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Six reasons to visit the Chilterns & the Thames Valley

From literary and historical heritage to stunning landscapes and wildlife, the Chilterns & the Thames Valley offers plenty of reasons for you to visit.

Together, the Chilterns and the Thames Valley represent a tantalising, fascinating area. The region is populated by the ghosts of those who have made much of our national history, and of some of our greatest writers, and it is also an Area of Outstanding Natural Beauty. Here are just a few reasons why you should travel to this beautiful part of England.

Explore the literary & cinematic landscape

Two Harry Potter films were filmed in the magical landscape of Burnham Beeches © Michaela J, Unsplash

The scenery of the Chilterns provides a literary backdrop for some of England’s most beloved children’s writers. Enid Blyton, Alison Uttley and Roald Dahl, the creators of Noddy and Big Ears, the Little Red Fox and the Big Friendly Giant respectively, all lived and wrote here.The region has also been synonymous with murder for the past 20 years, thanks to Midsomer Murders, the TV series inspired by Caroline Graham’s novels. 

One of the best-selling fantasy authors of the 20th century, Terry Pratchett, worked in High Wycombe as a journalist. D H Lawrence, George Orwell and Oscar Wilde all lived in these parts – and then there’s the pub where Evelyn Waugh used to drink during his brief, unsuccessful career as a schoolmaster. Numerous popular movies and TV series have also flourished in the Chilterns and Thames Valley, using world-renowned studios and the varied local landscapes for filming purposes. Many have featured great fictional heroes such as Robin Hood, Harry Potter and James Bond. Come to the Chilterns and the Thames Valley and you will undoubtedly stumble across somewhere a famous writer or cinematic character has lived, walked or travelled.

See the region’s wildlife

Red Kite chilterns by Ian Sherriffs Shutterstock
Red kites circle the skies over the Chilterns all year round © Ian Sherriffs, Shutterstock

From grassland to woodland, the varied landscape of the Chilterns supports a wide variety of specialist flora, fauna and wildlife. To most people the biggest attractions here are the orchids, of which the common spotted, pyramidal and bee orchid are the most common. Chiltern gentian is also iconic and grows abundantly at some sites. As you walk through the Chilterns, a piercing whistling sound may cause you to look up and catch sight of a bird which is now a symbol of the area: the red kite, or Milvus milvus

Feel the festival

Recent years have seen the emergence of several special events which span the Chilterns. The Walking Festival brings together over 85 different walking routes, from the leisurely to the brisk and from easy to strenuous. The Chiltern Arts Festival organises an annual programme of music, art and literature using some of the most beautiful churches, historic houses and open spaces in the area. A new Chilterns Heritage Festival with a wide range of events, including visits to a graveyard restoration project and trips around Amersham on vintage Tube trains, also launched in September 2018. These festivals are an excellent reason to visit and celebrate the heritage of the region.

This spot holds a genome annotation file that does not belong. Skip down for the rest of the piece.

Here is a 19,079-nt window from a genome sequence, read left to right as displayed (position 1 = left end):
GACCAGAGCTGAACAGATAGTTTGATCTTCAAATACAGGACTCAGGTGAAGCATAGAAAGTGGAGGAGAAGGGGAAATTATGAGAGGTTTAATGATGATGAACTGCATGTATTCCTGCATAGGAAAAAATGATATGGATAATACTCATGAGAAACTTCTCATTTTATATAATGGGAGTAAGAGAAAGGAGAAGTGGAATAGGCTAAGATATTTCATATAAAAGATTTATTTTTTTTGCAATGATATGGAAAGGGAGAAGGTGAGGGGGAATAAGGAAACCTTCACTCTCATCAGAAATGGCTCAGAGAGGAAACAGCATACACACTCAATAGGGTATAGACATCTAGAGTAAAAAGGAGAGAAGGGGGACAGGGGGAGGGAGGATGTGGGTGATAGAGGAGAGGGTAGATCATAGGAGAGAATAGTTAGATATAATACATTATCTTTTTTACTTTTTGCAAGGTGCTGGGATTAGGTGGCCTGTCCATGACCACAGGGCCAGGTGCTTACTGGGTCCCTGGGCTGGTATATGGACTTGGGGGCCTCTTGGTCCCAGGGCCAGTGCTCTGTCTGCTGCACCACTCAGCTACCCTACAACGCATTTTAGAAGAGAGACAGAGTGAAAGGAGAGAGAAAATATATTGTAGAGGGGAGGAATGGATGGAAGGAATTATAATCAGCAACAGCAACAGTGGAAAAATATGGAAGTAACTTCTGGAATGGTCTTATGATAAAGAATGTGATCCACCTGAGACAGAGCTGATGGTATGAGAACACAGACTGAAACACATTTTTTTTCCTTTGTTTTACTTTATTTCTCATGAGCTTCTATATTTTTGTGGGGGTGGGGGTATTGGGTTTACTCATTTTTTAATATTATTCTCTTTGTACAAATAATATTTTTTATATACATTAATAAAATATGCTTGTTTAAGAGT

Visit places of wealth, power and dissent

Runnymede Chilterns by Paul Daniels, Shutterstock
The sealing of the Magna Carta at Runnymede in 1215 may be the most famous event in British history © Paul Daniels, Shutterstock

No doubt because of its closeness to London, this region is fertile ground for the establishment of places of power, with the best-known examples being Runnymede, where King John sealed Magna Carta, and the royal stronghold of Windsor Castle. From Windsor you can see Eton College, which has educated 19 prime ministers. Here you can also discover the histories of famous dissenters such as the Quakers, the Amersham Martyrs and John Hampden.

Get a taste of the local produce

There’s a small army of local independent producers across the region today, working hard to bring you a range of wonderful taste sensations. Local farm shops and markets are an excellent source of artisan food products such as breads and cakes, cheeses, meats, ice-cream and chocolate.

Discover a host of historic houses

Cliveden House Chilterns by Patrick Wang Shutterstock
Cliveden House boasts some lovely gardens, which are open to the public © Patrick Wang, Shutterstock

The Chilterns is home to some of England’s oldest and most spectacular historic houses, all of which boast famous residents and visitors. Highlights include Hughenden Manor, home of Benjamin Disraeli, and the spectacular houses at Cliveden and Waddesdon. If you’re looking for a day out steeped in history, intriguing stories and beautiful architecture then look no further than the Chilterns.

For more on historic houses in the Chilterns & the Thames Valley, click here.

More information

Want to learn more about the best things to see and do in the Chilterns & the Thames Valley? Check out our comprehensive guide: